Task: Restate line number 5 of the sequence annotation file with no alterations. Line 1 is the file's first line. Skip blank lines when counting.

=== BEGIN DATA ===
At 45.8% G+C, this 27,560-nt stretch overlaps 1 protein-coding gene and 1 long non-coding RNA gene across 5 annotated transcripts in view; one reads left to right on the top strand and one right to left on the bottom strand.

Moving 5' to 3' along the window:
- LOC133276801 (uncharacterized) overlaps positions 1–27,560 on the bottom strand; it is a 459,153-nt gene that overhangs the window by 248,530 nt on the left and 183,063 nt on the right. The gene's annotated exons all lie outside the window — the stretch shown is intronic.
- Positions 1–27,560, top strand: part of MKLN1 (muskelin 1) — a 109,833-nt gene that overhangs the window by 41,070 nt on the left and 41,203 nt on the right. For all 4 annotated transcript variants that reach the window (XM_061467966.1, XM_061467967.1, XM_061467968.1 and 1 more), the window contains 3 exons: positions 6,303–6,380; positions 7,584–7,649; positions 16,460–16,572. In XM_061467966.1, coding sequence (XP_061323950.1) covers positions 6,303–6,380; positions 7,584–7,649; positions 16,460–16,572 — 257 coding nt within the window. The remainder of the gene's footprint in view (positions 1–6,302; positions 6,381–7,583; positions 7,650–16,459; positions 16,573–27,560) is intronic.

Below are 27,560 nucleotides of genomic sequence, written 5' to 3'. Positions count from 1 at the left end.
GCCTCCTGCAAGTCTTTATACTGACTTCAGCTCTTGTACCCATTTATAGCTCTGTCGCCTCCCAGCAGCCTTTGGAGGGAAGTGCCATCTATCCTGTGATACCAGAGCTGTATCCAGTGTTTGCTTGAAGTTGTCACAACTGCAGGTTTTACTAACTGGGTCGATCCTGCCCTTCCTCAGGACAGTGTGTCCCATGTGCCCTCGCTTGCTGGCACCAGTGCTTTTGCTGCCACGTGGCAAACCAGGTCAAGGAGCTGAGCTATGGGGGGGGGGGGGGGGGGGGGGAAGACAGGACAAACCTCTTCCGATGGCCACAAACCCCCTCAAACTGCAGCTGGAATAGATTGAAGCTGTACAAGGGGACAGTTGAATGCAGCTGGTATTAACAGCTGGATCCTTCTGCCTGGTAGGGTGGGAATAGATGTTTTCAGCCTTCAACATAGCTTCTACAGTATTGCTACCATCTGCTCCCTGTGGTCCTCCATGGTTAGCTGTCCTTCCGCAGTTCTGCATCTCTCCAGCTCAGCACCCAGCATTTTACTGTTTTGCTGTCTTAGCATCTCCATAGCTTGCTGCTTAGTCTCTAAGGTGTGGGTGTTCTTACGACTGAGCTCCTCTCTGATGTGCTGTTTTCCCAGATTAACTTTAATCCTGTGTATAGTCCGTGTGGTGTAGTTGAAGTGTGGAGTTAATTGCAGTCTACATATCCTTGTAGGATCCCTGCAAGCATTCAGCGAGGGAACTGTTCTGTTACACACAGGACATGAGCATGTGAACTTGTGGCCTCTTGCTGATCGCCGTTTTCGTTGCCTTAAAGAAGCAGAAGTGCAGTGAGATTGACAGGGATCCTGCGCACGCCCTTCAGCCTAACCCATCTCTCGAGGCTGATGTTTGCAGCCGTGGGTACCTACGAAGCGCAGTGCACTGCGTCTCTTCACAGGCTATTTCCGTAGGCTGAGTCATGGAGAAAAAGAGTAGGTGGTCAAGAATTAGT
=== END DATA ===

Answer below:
Below are 27,560 nucleotides of genomic sequence, written 5' to 3'. Positions count from 1 at the left end.